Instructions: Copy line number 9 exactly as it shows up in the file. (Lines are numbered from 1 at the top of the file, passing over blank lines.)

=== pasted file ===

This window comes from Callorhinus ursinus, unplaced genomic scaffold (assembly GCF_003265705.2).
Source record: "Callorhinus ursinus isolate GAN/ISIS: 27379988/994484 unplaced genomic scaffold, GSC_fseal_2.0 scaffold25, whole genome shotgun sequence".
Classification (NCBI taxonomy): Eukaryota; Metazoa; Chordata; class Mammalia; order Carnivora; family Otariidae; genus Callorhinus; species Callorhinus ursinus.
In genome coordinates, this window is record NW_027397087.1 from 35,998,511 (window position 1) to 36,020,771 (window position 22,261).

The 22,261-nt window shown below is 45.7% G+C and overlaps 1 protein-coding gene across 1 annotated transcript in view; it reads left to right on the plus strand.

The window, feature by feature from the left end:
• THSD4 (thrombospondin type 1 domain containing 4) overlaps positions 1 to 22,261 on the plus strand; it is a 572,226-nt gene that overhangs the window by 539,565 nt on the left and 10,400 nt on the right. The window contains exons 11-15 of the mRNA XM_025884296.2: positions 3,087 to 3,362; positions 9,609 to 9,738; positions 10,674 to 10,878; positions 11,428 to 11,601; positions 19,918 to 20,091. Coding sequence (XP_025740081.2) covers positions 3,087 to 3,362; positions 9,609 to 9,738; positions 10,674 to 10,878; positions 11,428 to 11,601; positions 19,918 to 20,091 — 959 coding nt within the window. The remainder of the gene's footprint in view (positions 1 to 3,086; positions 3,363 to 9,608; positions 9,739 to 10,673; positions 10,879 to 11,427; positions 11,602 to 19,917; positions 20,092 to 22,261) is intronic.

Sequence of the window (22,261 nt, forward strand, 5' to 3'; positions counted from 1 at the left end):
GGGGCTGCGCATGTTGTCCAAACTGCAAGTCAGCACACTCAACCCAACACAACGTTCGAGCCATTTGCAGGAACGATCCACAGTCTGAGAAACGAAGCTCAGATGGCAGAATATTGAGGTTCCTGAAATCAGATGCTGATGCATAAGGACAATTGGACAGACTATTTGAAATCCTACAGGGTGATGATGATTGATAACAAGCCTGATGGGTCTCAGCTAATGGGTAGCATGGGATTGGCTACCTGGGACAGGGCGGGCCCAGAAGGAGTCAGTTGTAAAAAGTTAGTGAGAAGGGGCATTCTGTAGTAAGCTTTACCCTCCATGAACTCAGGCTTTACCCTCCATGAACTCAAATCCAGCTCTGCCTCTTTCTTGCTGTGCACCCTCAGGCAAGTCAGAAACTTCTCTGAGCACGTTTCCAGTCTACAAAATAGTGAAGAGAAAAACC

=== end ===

GGGGCTGCGCATGTTGTCCAAACTGCAAGTCAGCACACTCAACCCAACACAACGTTCGAGCCATTTGCAGGAACGATCCACAGTCTGAGAAACGAAGCTCAGATGGCAGAATATTGAGGTTCCTGAAATCAGATGCTGATGCATAAGGACAATTGGACAGACTATTTGAAATCCTACAGGGTGATGATGATTGATAACAAGCCTGATGGGTCTCAGCTAATGGGTAGCATGGGATTGGCTACCTGGGACAGGGCGGGCCCAGAAGGAGTCAGTTGTAAAAAGTTAGTGAGAAGGGGCATTCTGTAGTAAGCTTTACCCTCCATGAACTCAGGCTTTACCCTCCATGAACTCAAATCCAGCTCTGCCTCTTTCTTGCTGTGCACCCTCAGGCAAGTCAGAAACTTCTCTGAGCACGTTTCCAGTCTACAAAATAGTGAAGAGAAAAACC